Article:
I was having a semi-philosophical discussion with a friend about hobbies, which inspired this post.
In my mind, I have a long list of things I want to learn. Technical things for work, technical things for personal projects, fun stuff, hobbies, etc. The ADHD brain in me makes it difficult to prioritize what I spend my time on. My friend mentioned that they’ve been spending so much more personal time lately on doing things unrelated to programming. That resonated with me as well!
We started riffing on hobbies. My dad filled his house with woodworking tools, metalworking equipment, cameras and studio lighting, electrical components, and beyond. I grew up witnessing how my dad experienced hobbies and find myself as an adult somewhat mirroring that. When I get into a hobby, I have to fight the urge to buy all the accessories. How can you possibly do hobby X without all of the tools possible?
Here’s the thing – the absolute truth about most hobbies is you never really need much to start. Woodworking? A hand saw and a chisel is all you really need to create neat things. Photography? A disposable film camera is all you need. Cycling? A used bike is all you need. Running? Shoes and maybe non-chaffing underwear is all you need.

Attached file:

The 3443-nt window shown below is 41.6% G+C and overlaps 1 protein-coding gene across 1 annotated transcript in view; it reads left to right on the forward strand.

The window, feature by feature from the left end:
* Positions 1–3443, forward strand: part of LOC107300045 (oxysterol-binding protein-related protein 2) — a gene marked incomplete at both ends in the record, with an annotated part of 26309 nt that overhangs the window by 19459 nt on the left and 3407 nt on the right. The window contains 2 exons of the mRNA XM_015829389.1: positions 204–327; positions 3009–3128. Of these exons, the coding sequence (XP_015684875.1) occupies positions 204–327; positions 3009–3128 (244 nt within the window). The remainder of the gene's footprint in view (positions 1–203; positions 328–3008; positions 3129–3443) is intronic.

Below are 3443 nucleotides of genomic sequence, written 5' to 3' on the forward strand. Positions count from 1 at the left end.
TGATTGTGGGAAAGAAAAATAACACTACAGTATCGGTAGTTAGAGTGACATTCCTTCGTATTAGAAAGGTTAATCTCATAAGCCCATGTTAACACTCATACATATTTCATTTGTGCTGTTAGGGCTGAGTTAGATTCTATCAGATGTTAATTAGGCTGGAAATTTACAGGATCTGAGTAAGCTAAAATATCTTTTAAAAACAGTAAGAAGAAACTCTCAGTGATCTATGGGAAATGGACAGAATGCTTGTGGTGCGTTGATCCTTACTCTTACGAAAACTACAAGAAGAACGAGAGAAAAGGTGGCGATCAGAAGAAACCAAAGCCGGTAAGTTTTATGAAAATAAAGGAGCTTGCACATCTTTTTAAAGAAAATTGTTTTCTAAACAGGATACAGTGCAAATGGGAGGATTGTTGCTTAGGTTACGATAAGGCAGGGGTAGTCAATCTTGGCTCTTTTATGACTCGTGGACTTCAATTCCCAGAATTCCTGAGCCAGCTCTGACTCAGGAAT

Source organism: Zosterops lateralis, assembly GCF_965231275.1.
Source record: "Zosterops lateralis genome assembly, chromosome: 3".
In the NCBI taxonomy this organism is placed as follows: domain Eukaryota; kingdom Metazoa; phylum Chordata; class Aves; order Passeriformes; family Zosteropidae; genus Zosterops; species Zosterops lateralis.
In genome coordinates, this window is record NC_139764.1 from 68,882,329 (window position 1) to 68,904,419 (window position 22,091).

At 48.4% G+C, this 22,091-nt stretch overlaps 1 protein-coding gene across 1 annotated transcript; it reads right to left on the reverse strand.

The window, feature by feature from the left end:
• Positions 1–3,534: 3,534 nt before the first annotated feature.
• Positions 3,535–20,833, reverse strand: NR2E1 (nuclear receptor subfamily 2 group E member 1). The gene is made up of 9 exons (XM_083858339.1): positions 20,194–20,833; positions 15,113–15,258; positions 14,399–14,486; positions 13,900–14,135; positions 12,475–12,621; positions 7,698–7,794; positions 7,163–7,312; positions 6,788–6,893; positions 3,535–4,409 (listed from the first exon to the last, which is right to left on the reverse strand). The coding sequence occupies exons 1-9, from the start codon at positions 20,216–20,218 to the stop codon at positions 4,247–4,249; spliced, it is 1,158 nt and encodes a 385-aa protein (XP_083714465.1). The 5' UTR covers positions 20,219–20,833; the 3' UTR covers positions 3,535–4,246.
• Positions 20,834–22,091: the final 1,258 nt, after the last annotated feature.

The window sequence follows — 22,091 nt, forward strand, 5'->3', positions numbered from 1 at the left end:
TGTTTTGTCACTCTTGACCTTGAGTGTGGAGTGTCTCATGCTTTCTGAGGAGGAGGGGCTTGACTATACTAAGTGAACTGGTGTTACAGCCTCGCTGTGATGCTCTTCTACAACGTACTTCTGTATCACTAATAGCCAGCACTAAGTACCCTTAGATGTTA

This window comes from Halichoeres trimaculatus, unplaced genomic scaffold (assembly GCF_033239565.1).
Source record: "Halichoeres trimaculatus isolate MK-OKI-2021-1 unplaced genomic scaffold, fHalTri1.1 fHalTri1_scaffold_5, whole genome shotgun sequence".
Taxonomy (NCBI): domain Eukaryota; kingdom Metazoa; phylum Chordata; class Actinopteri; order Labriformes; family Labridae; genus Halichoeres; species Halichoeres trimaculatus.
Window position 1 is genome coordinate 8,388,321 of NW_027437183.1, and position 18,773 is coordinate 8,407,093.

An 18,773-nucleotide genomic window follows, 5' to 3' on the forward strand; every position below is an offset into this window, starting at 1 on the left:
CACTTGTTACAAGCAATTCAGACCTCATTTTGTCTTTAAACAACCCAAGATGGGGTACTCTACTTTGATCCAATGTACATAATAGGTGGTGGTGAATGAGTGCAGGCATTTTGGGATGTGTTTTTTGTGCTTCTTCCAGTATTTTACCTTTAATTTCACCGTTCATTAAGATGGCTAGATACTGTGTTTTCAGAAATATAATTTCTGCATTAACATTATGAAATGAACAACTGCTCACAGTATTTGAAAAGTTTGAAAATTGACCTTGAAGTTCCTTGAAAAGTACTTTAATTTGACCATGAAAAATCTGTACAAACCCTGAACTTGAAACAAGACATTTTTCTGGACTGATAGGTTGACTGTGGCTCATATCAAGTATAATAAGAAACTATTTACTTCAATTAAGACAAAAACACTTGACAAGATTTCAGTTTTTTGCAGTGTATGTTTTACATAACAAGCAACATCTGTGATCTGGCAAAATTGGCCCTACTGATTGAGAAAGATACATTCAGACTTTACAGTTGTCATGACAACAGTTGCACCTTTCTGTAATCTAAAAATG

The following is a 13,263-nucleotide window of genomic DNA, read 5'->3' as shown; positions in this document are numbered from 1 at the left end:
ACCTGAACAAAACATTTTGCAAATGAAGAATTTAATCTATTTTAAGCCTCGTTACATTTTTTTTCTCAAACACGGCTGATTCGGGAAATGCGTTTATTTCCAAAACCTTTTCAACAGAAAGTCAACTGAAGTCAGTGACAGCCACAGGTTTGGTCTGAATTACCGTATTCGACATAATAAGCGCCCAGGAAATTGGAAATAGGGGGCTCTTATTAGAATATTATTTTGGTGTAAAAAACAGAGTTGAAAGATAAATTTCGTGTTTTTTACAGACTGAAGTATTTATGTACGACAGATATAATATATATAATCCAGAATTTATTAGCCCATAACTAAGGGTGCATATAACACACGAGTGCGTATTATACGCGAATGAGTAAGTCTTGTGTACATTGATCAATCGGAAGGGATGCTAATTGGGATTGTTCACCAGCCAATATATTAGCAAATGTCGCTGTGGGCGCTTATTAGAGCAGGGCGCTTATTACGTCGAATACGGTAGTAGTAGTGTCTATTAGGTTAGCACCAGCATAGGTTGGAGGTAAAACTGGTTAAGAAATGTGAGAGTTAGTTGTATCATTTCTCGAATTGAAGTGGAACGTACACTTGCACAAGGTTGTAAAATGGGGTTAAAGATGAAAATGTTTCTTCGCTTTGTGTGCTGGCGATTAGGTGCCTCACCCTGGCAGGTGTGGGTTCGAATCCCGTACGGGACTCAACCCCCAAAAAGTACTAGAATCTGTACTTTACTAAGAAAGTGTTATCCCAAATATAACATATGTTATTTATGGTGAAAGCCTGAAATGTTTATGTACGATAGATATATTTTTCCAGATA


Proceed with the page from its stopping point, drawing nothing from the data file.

I hate having caches of tools for hobbies that sit there idle, unused, unrealized of their potential. It’s the same feeling I get having a bookshelf full of books I haven’t read yet. If I feel I need more accessories to want to do the hobby, it’s an indicator I’m more into collecting those accessories than doing the hobby. Otherwise, I’ll get overwhelmed with where to start with that hobby.
How do you like to manage your hobbies?
I run into the same issue. Right now I’m into learning macrame, and my way of handling it is to not start another thing until I use up the current cord. Even if I’m only using the last scraps to practice different knots. It’s oddly satisfying to not jump from one thing to another. Maybe a first for me.